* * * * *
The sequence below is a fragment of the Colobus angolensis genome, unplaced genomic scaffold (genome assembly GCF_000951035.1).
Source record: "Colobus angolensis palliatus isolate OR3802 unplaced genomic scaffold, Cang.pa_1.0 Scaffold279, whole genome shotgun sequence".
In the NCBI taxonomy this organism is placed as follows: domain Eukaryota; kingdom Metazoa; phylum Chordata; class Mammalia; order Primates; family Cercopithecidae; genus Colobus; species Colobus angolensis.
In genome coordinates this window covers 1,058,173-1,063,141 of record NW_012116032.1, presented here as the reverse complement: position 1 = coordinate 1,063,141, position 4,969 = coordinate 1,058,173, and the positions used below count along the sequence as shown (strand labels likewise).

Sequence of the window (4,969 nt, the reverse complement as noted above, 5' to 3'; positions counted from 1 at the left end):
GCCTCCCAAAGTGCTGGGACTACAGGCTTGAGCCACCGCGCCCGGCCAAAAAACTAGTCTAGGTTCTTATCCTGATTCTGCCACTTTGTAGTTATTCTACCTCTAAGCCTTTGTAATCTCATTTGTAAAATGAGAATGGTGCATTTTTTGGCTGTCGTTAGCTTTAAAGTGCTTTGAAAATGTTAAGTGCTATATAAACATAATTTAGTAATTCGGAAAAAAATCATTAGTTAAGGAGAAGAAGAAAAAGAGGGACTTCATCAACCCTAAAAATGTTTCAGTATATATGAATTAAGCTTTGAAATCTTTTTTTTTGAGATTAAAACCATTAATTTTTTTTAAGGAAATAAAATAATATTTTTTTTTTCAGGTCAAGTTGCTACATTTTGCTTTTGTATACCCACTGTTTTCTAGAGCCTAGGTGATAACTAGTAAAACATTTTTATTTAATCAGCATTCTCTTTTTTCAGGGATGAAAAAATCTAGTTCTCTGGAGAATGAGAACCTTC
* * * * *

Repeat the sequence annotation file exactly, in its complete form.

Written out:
The sequence below is a fragment of the Colobus angolensis genome, unplaced genomic scaffold (genome assembly GCF_000951035.1).
Source record: "Colobus angolensis palliatus isolate OR3802 unplaced genomic scaffold, Cang.pa_1.0 Scaffold279, whole genome shotgun sequence".
In the NCBI taxonomy this organism is placed as follows: domain Eukaryota; kingdom Metazoa; phylum Chordata; class Mammalia; order Primates; family Cercopithecidae; genus Colobus; species Colobus angolensis.
In genome coordinates this window covers 1,058,173-1,063,141 of record NW_012116032.1, presented here as the reverse complement: position 1 = coordinate 1,063,141, position 4,969 = coordinate 1,058,173, and the positions used below count along the sequence as shown (strand labels likewise).

Sequence of the window (4,969 nt, the reverse complement as noted above, 5' to 3'; positions counted from 1 at the left end):
GCCTCCCAAAGTGCTGGGACTACAGGCTTGAGCCACCGCGCCCGGCCAAAAAACTAGTCTAGGTTCTTATCCTGATTCTGCCACTTTGTAGTTATTCTACCTCTAAGCCTTTGTAATCTCATTTGTAAAATGAGAATGGTGCATTTTTTGGCTGTCGTTAGCTTTAAAGTGCTTTGAAAATGTTAAGTGCTATATAAACATAATTTAGTAATTCGGAAAAAAATCATTAGTTAAGGAGAAGAAGAAAAAGAGGGACTTCATCAACCCTAAAAATGTTTCAGTATATATGAATTAAGCTTTGAAATCTTTTTTTTTGAGATTAAAACCATTAATTTTTTTTAAGGAAATAAAATAATATTTTTTTTTTCAGGTCAAGTTGCTACATTTTGCTTTTGTATACCCACTGTTTTCTAGAGCCTAGGTGATAACTAGTAAAACATTTTTATTTAATCAGCATTCTCTTTTTTCAGGGATGAAAAAATCTAGTTCTCTGGAGAATGAGAACCTTC